High cholesterol: Best and worst types of cheese which affect your levels

High cholesterol: Nutritionist reveals top prevention tips

We use your sign-up to provide content in ways you’ve consented to and to improve our understanding of you. This may include adverts from us and 3rd parties based on our understanding. You can unsubscribe at any time. More info

High cholesterol increases your risk of heart disease and heart attacks. Medications can help improve your cholesterol. But if you’d rather first make lifestyle changes to improve your cholesterol which entails being more aware of how foods raise your levels including certain cheeses.

Cheese is a popular staple with a legion of fans.

It is a great source of calcium and protein, however, many cheeses are also high in cholesterol and saturated fat.

When a person eats too much saturated fat, their risk of high LDL cholesterol, high blood pressure and heart disease increases.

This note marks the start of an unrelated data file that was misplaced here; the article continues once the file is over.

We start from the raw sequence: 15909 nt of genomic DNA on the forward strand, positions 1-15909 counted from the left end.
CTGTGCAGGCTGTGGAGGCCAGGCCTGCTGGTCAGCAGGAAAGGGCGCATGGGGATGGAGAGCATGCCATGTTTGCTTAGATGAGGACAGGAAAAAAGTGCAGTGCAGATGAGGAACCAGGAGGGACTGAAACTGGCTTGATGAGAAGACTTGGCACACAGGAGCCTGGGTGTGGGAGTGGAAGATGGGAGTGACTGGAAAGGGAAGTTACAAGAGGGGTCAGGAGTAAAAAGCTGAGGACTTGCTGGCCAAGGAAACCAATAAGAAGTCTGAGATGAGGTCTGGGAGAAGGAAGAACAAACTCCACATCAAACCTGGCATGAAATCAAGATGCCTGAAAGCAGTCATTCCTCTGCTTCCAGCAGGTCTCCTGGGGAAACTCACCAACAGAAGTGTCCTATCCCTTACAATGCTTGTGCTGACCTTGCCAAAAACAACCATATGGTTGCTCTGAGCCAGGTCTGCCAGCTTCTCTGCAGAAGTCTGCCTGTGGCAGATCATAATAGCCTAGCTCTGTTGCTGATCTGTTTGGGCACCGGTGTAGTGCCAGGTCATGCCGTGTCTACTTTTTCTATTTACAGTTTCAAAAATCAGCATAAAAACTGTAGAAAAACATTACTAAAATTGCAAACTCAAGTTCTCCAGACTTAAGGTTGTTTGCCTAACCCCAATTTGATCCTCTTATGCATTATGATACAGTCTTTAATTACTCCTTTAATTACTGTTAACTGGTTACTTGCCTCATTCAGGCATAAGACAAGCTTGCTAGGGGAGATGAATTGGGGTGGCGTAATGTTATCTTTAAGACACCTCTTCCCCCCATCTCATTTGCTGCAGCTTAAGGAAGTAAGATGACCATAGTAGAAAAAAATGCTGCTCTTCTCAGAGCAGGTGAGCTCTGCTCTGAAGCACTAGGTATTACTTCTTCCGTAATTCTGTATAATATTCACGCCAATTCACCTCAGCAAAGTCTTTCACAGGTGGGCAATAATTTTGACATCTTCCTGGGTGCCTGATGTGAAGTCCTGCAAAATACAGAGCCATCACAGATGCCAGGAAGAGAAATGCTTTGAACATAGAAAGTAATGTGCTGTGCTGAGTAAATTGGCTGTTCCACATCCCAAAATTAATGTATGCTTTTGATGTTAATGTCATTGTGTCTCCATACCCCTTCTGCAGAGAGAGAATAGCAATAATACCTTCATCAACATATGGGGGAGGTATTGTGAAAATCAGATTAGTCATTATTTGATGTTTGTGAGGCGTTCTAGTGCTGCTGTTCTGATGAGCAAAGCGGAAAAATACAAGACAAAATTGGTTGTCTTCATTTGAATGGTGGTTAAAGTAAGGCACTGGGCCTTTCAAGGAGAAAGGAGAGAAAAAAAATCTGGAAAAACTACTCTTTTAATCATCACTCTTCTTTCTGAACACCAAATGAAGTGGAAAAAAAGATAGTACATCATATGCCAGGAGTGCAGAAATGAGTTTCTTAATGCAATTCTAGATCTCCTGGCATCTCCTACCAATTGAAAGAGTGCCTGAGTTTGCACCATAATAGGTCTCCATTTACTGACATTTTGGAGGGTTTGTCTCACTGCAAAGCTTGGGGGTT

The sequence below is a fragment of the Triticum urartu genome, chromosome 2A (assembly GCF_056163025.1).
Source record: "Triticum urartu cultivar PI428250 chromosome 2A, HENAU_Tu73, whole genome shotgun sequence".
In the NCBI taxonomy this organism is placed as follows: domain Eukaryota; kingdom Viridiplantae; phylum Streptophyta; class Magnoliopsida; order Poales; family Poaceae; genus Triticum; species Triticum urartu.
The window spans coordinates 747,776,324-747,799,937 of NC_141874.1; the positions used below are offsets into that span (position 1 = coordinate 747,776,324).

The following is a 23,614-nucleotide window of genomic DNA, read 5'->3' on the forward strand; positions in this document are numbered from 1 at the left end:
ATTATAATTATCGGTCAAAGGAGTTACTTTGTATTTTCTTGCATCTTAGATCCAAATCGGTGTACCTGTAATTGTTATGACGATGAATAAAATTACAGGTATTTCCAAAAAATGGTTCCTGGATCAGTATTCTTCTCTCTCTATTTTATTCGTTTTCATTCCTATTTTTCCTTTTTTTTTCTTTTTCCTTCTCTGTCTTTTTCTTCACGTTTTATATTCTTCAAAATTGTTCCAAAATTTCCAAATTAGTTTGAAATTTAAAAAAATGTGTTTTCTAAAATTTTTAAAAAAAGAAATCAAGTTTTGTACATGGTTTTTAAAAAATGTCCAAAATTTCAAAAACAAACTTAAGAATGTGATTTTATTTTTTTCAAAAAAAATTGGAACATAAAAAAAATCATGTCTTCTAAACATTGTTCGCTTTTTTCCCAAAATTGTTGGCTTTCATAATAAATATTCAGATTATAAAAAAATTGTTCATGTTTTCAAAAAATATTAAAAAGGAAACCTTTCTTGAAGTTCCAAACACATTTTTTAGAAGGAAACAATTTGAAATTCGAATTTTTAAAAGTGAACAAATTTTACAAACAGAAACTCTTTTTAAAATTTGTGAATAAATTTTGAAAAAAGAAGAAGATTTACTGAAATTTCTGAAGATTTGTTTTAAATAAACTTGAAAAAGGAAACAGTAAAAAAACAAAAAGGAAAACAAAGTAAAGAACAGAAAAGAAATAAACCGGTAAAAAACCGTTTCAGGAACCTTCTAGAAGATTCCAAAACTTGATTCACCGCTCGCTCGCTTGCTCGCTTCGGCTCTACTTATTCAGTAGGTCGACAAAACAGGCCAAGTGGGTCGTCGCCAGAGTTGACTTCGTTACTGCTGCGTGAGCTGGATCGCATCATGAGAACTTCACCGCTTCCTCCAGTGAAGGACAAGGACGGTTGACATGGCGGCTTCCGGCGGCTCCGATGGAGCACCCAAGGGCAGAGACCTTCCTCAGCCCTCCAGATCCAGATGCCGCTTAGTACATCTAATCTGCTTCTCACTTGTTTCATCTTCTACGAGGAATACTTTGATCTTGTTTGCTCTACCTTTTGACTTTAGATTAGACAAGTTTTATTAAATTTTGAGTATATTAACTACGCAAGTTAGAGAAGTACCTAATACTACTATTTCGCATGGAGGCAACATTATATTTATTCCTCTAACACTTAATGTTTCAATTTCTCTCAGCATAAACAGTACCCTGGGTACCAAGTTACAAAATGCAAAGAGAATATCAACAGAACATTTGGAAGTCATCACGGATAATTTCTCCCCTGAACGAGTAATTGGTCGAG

For those who can’t live without it, what are the best types of cheeses for a healthier heart and which ones should be avoided?

Cottage cheese is very low in saturated fat with one cup containing 6 grams of saturated fat.

Compared to one cup of cheddar cheese which equates to roughly 24 grams of saturated fat the evidence is clear.

Low-fat and fat-free versions contain half as much saturated fat as their whole-fat counterparts.

Cheddar cheese has fairly high levels of saturated fat compared to other dairy products.

Whole milk, butter and full-fat yogurt and cheese are also high in saturated fat.

Certain cheeses also tend to be high in sodium which increases the risk of high blood pressure.

Cheeses with the highest amount of saturated fat include:

  • Cream cheese 5.7 grams
  • Cheddar cheese 5.3
  • Blue cheese 5.3
  • Swiss cheese 5.2
  • Parmesan 4.4
  • Camembert 4.3
  • Feta 4.2
  • Mozzarella 3.7
  • Ricotta with skim milk 1.4
  • Cottage cheese 0.4.

Some types of Roquefort, halloumi, feta and cheese singles are saltier than seawater, said the British Heart Foundation.

The health charity added: “Cheese contains calcium and protein, so it can be OK in moderation, but remember: low-fat yoghurt, tinned fish, tofu, lentils and beans are good sources of calcium and protein too.

“Keep cheese portions small and weigh them to reduce temptation.

“Using lower-fat cheeses – such as mozzarella, feta, cottage cheese or reduced-fat cheeses – will provide less saturated fat.”

Source: Read Full Article